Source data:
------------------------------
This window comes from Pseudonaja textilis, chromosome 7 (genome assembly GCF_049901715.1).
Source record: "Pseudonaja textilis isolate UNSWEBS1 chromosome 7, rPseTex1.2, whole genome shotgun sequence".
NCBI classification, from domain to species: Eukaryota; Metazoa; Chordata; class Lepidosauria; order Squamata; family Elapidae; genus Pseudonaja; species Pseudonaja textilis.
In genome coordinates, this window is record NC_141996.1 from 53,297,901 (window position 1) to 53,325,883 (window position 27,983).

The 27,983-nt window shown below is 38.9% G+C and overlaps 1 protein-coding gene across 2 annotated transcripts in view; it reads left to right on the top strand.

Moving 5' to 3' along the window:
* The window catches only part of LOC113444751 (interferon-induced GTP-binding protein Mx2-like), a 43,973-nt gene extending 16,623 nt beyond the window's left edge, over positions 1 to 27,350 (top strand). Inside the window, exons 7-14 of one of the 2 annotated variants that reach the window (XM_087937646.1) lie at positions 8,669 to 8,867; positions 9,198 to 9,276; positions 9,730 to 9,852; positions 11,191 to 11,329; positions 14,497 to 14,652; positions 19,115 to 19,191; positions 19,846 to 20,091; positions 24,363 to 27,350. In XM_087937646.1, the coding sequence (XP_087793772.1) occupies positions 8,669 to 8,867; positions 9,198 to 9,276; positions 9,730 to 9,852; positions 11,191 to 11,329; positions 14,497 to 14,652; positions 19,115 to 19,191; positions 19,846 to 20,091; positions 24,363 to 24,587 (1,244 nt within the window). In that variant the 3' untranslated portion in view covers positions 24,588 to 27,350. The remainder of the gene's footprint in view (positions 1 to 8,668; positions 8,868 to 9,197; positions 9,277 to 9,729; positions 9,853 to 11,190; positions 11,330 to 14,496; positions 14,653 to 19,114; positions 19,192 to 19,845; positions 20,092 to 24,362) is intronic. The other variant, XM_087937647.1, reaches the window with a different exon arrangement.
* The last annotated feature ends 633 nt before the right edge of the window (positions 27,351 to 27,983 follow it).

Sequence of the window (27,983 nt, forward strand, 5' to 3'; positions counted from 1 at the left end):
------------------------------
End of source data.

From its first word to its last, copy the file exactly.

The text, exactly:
This window comes from Pseudonaja textilis, chromosome 7 (genome assembly GCF_049901715.1).
Source record: "Pseudonaja textilis isolate UNSWEBS1 chromosome 7, rPseTex1.2, whole genome shotgun sequence".
NCBI classification, from domain to species: Eukaryota; Metazoa; Chordata; class Lepidosauria; order Squamata; family Elapidae; genus Pseudonaja; species Pseudonaja textilis.
In genome coordinates, this window is record NC_141996.1 from 53,297,901 (window position 1) to 53,325,883 (window position 27,983).

The 27,983-nt window shown below is 38.9% G+C and overlaps 1 protein-coding gene across 2 annotated transcripts in view; it reads left to right on the top strand.

Moving 5' to 3' along the window:
* The window catches only part of LOC113444751 (interferon-induced GTP-binding protein Mx2-like), a 43,973-nt gene extending 16,623 nt beyond the window's left edge, over positions 1 to 27,350 (top strand). Inside the window, exons 7-14 of one of the 2 annotated variants that reach the window (XM_087937646.1) lie at positions 8,669 to 8,867; positions 9,198 to 9,276; positions 9,730 to 9,852; positions 11,191 to 11,329; positions 14,497 to 14,652; positions 19,115 to 19,191; positions 19,846 to 20,091; positions 24,363 to 27,350. In XM_087937646.1, the coding sequence (XP_087793772.1) occupies positions 8,669 to 8,867; positions 9,198 to 9,276; positions 9,730 to 9,852; positions 11,191 to 11,329; positions 14,497 to 14,652; positions 19,115 to 19,191; positions 19,846 to 20,091; positions 24,363 to 24,587 (1,244 nt within the window). In that variant the 3' untranslated portion in view covers positions 24,588 to 27,350. The remainder of the gene's footprint in view (positions 1 to 8,668; positions 8,868 to 9,197; positions 9,277 to 9,729; positions 9,853 to 11,190; positions 11,330 to 14,496; positions 14,653 to 19,114; positions 19,192 to 19,845; positions 20,092 to 24,362) is intronic. The other variant, XM_087937647.1, reaches the window with a different exon arrangement.
* The last annotated feature ends 633 nt before the right edge of the window (positions 27,351 to 27,983 follow it).

Sequence of the window (27,983 nt, forward strand, 5' to 3'; positions counted from 1 at the left end):